Prior to the Cuban Revolution, Cuba had laws which criminalised and targeted gay male individuals, termed maricóns, (a term similar to "faggot" in English), and was deemed a "profitable commodification of sexual fantasy" and "a shameful and guilt-ridden experience." Male homosexuality was a major part of Cuba's prostitution industry for American visitors and servicemen and was associated with gambling and criminal activity.
Shortly after the Cuban Revolution, the position of the Cuban leadership on the issue of homosexuality was negative, and tolerance for LGBT people declined in Cuba. LGBT people who already had lived largely abroad moved away permanently, and LGBT individuals were treated as counterrevolutionary and a threat to military order. Fidel Castro termed maricóns (gay men) as "agents of imperialism", saying that "a deviation of that nature clashes with the concept we have of what a militant Communist must be," and saying that "in the country, there are no homosexuals".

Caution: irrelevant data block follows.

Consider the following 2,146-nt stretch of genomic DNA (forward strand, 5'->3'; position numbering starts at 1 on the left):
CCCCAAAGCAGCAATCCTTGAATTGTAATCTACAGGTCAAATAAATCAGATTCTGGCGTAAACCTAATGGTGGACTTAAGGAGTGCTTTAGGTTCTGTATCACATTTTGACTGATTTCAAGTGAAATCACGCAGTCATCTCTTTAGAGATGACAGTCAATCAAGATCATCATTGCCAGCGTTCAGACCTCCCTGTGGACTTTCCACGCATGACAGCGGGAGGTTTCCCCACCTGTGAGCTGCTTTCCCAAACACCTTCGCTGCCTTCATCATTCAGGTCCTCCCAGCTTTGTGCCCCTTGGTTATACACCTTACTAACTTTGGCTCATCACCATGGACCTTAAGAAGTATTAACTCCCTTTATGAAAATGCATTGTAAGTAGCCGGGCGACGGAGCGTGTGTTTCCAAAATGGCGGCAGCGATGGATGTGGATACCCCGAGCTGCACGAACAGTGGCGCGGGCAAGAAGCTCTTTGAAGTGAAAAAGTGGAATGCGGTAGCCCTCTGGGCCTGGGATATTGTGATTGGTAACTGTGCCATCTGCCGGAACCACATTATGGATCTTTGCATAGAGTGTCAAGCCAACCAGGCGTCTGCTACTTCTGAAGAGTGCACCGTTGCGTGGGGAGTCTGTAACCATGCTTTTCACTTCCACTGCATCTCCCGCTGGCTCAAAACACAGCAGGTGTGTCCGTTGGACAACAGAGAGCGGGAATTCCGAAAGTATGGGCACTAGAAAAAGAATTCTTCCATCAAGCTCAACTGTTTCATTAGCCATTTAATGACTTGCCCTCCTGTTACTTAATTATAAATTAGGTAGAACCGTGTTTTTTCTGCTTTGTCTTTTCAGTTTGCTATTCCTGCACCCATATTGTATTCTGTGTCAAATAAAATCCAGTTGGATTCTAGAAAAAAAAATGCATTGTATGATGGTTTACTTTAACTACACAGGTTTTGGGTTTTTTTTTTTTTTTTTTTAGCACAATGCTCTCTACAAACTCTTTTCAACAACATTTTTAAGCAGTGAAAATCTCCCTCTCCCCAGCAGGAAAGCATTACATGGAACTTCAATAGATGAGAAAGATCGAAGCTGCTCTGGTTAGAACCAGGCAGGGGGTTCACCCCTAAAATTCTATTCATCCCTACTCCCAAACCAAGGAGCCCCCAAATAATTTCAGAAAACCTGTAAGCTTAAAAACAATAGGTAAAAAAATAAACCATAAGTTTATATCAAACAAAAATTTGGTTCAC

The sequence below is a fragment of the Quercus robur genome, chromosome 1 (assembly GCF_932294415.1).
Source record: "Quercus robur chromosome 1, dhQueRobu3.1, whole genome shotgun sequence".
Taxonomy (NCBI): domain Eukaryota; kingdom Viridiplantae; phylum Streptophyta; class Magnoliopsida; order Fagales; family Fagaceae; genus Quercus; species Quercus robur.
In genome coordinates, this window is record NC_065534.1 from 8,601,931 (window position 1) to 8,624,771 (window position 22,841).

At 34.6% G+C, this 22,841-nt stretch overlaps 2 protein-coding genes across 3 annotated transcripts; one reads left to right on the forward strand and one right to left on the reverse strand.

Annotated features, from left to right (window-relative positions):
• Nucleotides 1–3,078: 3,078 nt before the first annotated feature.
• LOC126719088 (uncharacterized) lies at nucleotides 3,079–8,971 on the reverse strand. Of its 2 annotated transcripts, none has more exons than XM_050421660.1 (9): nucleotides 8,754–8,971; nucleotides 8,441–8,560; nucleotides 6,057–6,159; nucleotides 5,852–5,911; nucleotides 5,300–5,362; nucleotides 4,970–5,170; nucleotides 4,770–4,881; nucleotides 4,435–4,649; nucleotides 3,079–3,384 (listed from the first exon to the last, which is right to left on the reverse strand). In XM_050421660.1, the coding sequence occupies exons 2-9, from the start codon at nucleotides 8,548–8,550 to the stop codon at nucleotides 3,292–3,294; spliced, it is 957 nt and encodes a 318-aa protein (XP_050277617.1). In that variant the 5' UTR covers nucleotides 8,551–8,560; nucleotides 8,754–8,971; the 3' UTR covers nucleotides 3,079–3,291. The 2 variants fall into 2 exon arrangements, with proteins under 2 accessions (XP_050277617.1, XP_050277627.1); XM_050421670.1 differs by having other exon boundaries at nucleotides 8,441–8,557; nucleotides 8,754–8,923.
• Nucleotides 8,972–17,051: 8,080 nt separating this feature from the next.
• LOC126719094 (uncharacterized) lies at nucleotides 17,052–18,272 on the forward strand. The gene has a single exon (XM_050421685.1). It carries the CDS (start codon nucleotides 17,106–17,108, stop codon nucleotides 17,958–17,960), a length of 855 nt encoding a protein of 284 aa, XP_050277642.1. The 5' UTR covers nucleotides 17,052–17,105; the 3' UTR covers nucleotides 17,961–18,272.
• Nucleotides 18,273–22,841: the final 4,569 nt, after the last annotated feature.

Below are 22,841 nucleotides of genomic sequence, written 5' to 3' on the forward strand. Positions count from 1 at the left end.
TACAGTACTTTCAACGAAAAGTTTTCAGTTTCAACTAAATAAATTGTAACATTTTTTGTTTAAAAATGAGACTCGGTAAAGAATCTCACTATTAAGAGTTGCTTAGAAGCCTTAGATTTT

However, in 1979, sodomy laws were repealed and in July 2007, a civil union law was proposed to the government, but has yet to be voted on. The move was supported by Raúl Castro's daughter, Mariela Castro, who has been a longtime supporter of LGBT rights.
In 2009, Cuba signed the UN declaration on sexual orientation and gender identity which sought to decriminalize homosexuality worldwide.
Since the Pathet Lao took over in 1975, the Lao government has been completely silent on LGBT rights and homosexuality itself. Homosexuality is not a crime in Laos, but female homosexuality is relatively frowned upon while male homosexuality is widely more tolerated. A growing acceptance of homosexuality in Laos continues.